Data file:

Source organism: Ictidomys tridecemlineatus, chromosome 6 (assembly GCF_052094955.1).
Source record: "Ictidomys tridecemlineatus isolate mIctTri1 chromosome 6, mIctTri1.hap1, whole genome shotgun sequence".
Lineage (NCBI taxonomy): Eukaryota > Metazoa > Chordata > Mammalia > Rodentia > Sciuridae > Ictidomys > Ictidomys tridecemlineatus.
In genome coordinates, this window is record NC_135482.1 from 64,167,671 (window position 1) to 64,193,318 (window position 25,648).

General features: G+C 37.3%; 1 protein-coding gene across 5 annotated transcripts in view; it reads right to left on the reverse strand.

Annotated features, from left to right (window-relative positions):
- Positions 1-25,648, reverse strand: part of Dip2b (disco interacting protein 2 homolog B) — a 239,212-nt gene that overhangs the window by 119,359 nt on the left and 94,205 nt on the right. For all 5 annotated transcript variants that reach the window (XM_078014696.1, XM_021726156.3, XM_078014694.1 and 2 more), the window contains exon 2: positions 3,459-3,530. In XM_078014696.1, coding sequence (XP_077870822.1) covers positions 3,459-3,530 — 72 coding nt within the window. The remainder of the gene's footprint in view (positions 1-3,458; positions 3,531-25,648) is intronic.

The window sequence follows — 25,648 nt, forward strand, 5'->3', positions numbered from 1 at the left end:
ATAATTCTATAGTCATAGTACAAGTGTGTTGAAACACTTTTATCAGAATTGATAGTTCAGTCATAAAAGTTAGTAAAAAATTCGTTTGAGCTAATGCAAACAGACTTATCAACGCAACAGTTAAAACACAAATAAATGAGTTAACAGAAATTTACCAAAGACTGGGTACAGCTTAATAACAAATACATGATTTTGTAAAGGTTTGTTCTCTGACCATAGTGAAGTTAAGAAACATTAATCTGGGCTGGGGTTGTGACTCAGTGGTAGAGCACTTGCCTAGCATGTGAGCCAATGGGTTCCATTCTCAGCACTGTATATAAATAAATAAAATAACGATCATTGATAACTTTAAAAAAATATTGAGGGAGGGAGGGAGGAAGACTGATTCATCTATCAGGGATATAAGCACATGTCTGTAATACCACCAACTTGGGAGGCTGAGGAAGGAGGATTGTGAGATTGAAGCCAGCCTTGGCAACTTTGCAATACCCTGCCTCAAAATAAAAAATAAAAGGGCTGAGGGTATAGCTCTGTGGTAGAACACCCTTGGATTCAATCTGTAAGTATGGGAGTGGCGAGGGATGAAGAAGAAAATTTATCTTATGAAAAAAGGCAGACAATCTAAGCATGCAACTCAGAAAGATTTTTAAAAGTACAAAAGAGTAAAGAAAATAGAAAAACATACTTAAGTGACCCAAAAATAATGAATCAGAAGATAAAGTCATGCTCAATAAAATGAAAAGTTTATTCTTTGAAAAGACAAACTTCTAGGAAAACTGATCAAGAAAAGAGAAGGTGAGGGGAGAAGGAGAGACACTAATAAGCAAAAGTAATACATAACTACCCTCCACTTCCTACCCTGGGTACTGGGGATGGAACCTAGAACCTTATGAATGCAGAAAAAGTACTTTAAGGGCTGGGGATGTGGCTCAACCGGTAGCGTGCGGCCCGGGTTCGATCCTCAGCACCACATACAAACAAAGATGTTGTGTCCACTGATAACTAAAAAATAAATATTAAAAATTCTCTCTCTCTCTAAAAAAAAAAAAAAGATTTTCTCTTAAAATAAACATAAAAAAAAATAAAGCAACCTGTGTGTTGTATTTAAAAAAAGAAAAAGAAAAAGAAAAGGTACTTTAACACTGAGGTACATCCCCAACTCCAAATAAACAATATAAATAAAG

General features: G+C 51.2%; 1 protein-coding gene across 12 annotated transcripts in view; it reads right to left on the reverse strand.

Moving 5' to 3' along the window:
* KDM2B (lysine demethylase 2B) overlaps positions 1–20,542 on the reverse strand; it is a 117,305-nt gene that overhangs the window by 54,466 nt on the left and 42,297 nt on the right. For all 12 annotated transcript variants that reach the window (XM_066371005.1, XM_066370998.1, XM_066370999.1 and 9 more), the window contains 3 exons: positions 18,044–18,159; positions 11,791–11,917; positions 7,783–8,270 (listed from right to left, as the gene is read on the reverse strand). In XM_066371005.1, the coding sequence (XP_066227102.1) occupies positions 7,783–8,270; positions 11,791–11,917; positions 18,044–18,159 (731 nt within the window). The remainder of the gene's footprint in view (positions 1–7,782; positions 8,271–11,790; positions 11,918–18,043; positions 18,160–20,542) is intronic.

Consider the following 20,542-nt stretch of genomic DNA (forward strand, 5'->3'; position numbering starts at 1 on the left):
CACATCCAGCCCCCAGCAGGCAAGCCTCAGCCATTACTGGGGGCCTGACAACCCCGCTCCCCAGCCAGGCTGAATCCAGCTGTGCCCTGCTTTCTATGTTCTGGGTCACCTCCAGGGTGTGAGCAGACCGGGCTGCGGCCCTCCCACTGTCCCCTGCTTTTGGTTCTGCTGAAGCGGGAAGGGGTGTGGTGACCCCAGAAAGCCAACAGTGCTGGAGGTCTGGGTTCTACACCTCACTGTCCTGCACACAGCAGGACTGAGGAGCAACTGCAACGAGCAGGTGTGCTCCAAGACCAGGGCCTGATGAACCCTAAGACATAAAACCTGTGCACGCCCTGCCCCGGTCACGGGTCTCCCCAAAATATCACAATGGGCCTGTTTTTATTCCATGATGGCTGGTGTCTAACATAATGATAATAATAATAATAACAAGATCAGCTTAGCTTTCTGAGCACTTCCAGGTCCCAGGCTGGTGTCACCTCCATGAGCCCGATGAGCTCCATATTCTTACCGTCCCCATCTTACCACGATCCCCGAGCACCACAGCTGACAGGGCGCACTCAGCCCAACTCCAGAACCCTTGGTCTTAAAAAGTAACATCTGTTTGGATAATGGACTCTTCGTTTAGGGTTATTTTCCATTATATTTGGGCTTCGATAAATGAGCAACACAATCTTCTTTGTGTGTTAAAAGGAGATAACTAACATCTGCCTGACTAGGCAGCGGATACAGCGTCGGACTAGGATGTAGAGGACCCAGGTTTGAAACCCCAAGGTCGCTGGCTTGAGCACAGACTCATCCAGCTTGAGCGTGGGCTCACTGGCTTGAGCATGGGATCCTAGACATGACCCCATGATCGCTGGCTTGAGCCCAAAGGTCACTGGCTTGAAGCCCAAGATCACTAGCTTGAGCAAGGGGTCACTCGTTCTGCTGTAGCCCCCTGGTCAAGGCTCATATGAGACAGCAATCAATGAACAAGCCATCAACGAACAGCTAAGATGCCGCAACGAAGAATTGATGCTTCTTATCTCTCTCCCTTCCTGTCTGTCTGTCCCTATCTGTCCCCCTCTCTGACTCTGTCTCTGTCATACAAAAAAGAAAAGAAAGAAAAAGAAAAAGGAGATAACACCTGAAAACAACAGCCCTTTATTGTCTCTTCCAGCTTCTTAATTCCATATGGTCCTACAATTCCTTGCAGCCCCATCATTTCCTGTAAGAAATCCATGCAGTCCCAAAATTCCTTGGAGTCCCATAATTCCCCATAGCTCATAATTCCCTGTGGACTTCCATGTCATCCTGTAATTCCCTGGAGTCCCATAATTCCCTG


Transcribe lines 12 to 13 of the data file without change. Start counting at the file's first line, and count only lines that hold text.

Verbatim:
* KDM2B (lysine demethylase 2B) overlaps positions 1–20,542 on the reverse strand; it is a 117,305-nt gene that overhangs the window by 54,466 nt on the left and 42,297 nt on the right. For all 12 annotated transcript variants that reach the window (XM_066371005.1, XM_066370998.1, XM_066370999.1 and 9 more), the window contains 3 exons: positions 18,044–18,159; positions 11,791–11,917; positions 7,783–8,270 (listed from right to left, as the gene is read on the reverse strand). In XM_066371005.1, the coding sequence (XP_066227102.1) occupies positions 7,783–8,270; positions 11,791–11,917; positions 18,044–18,159 (731 nt within the window). The remainder of the gene's footprint in view (positions 1–7,782; positions 8,271–11,790; positions 11,918–18,043; positions 18,160–20,542) is intronic.

Consider the following 20,542-nt stretch of genomic DNA (forward strand, 5'->3'; position numbering starts at 1 on the left):